One nice feature about the IKON and Classic Ikon is the half-bolster design which allows for a variety of grip styles (pinch-grip, etc) and makes it easier to sharpen (compared to the full bolster models like the "Classic" series.

Wusthof has so many different versions of these so-called "utility" knives that it can be confusing. There's the taller "chef's style" and the "wide chef's style",,, and many more,,, so choose carefully. Some slicer/carver models are not tall enough to allow proper knuckle clearance for chopping/dicing, and are more suited to slicing/carving. You also want to ensure that the edge-type suits your need (serrated vs regular). I would highly recommend you stay away from serrated edge in a do-all- utility knife.

As for overall quality,,, the Classic,,,, Classic Ikon,,, and IKon,,, are indestructable, and they'll probably look as good 40 years from now. They can be incredibly sharp out of the box ( 14 degrees). Both the Classic Ikon and IKON can be a bit handle-heavy if that matters to you. Overall fit & finish is top-notch. Rockwell hardness is 58.

A 6" utility knife, is the most frequently used knife in my kitchen. Personally, I tend to prefer a somewhat straighter edge utility/sandwich/petty knife over one that has a pronounced belly for chopping/dicing, where I generally prefer an 8" or 10" chef's knife.

Most of my "utility/petty knives fall into the 4.5"-6" range and include Wusthof Classic Ikon,,Shun,,,, Miyabi,,Zwilling Pro,,, and Victorinox Rosewood. I suppose my Wusthof Classic Ikon 7" santoku would also fall within that utility-knife category. If you're not into sharpening with stones, etc. I would recommend the Victorinox Fibrox or Victorinox Rosewood (same knife/different handles) which can be very easy to maintain with a decent butcher steel and ceramic honing rod.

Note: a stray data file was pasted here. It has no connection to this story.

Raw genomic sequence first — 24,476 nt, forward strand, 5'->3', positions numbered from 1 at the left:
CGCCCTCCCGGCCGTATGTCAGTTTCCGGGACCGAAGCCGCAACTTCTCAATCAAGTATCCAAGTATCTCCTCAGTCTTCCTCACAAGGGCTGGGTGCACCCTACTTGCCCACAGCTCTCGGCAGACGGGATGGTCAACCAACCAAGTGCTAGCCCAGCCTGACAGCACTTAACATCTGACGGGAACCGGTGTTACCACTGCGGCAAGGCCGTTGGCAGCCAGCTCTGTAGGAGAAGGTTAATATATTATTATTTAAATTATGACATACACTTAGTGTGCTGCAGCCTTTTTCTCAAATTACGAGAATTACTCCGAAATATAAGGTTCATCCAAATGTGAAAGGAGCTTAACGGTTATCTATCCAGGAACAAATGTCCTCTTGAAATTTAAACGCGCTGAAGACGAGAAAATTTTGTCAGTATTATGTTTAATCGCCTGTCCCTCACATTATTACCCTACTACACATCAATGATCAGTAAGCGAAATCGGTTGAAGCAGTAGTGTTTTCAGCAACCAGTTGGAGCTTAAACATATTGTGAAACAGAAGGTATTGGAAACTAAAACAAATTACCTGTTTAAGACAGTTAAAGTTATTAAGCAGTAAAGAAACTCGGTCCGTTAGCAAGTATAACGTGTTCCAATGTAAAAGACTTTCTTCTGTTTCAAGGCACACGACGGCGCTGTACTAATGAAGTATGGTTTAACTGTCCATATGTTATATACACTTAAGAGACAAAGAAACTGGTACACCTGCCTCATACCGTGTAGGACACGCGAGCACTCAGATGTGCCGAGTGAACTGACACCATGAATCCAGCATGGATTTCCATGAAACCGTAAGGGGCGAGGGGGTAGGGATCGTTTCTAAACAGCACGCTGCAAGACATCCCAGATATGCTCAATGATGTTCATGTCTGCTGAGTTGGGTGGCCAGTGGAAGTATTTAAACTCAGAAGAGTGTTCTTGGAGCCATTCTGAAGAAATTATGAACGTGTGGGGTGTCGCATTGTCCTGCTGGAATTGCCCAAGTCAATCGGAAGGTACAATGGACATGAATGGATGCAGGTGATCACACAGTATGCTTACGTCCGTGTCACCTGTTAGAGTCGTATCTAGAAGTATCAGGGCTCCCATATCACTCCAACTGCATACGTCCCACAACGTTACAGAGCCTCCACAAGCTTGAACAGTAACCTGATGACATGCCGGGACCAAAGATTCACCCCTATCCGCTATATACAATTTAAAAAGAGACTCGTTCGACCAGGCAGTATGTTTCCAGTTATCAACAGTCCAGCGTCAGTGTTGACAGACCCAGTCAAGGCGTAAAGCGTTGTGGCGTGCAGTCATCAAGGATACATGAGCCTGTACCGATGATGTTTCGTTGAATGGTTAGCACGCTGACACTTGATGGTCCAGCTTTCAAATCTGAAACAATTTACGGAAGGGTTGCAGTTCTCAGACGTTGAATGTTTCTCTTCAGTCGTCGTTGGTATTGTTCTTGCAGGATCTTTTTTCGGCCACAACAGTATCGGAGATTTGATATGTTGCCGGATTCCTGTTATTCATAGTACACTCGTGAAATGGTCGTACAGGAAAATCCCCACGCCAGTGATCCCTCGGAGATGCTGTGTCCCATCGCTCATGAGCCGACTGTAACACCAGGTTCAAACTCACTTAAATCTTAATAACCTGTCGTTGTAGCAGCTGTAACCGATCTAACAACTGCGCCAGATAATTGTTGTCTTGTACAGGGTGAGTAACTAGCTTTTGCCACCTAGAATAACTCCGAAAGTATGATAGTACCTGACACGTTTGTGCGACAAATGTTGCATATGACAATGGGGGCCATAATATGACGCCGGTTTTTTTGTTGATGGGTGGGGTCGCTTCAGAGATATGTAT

Check out that Marshall's deal that you mentioned,,, and good luck.
No it was the classic ikon with synthetic handles. surlatable has it for $90 on sale. I guess the 6” is not really in demand. I’ll take a picture if I go back. I was looking for a cheap cutting board.
 

Benuser

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Does the 6” ikon make a good all around utility knife? Our local Marshall’s carries them for about $50.
Hard to imagine where people use those 'utility knives' for. It's a very small chef's. Too small. A large part is taken by the upswing (the belly) towards the high tip.
It's often one of the numerous unused parts of a set. For the money you can get a decent 23cm chef's in carbon steel (C60 @60Rc) by Pallarès Solsona.
By the way, the Wüsthof will require a good sharpening straight out of the box. Comes with a V-edge at an angle the steel can't take or hold. Have seen very spectacular burrs and wire-edges with them. This kind of steel would benefit from a convexed edge, and the removal of the very pronounced shoulders — where bevel and face meet.
 

Keith Sinclair

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Henks & Wussy's almost never see in pro kitchens they all had those full heel bolsters when I started in early 1970's.

Forschners were plentiful. Paid 9.00 for my first 10" rosewood Forchner Honed them on steels & sharpened on large King 1K. Never let them get too dull. Wore down a quite a few Forschners with massive cutting for up to 2,000 person banquets.

Got my first carbon Masamoto 1982 never looked back. These days you can get great Japan gyuto stainless clad with carbon core steel. 200-300$ price range get blades that will blow your mind. All you need is one good gyuto to see the light.

You can use your Wussy's & Vic's. as beater knives doesn't make since to keep buying German & Swiss blades in quantity. Or trying save money buying a cheap not so great Japanese blade.
 

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A short utility knife that gives some of a Chef/Gyuto advantages is a Santoku. That's my take. Flat portion of even a 180mm Gyuto is still very small, and most are a bit too narrow to be truly efficient.

A typical utility knife SHOULD be even narrower but straighter, lighter, nimble and apt to be just that - utilitarian.
 

ModRQC